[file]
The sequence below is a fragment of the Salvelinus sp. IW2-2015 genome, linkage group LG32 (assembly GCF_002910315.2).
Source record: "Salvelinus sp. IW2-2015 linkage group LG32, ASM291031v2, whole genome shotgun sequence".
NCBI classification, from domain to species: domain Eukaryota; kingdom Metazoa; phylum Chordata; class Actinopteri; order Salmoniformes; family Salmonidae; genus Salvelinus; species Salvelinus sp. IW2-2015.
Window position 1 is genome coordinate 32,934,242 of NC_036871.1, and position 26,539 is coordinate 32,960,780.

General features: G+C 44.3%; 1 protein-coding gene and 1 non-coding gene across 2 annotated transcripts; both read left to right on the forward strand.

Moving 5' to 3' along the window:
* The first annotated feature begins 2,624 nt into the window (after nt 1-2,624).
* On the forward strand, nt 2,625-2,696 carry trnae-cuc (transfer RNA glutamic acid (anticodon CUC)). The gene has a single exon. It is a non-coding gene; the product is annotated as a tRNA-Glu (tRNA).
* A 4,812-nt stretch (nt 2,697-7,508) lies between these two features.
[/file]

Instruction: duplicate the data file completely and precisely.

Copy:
The sequence below is a fragment of the Salvelinus sp. IW2-2015 genome, linkage group LG32 (assembly GCF_002910315.2).
Source record: "Salvelinus sp. IW2-2015 linkage group LG32, ASM291031v2, whole genome shotgun sequence".
NCBI classification, from domain to species: domain Eukaryota; kingdom Metazoa; phylum Chordata; class Actinopteri; order Salmoniformes; family Salmonidae; genus Salvelinus; species Salvelinus sp. IW2-2015.
Window position 1 is genome coordinate 32,934,242 of NC_036871.1, and position 26,539 is coordinate 32,960,780.

General features: G+C 44.3%; 1 protein-coding gene and 1 non-coding gene across 2 annotated transcripts; both read left to right on the forward strand.

Moving 5' to 3' along the window:
* The first annotated feature begins 2,624 nt into the window (after nt 1-2,624).
* On the forward strand, nt 2,625-2,696 carry trnae-cuc (transfer RNA glutamic acid (anticodon CUC)). The gene has a single exon. It is a non-coding gene; the product is annotated as a tRNA-Glu (tRNA).
* A 4,812-nt stretch (nt 2,697-7,508) lies between these two features.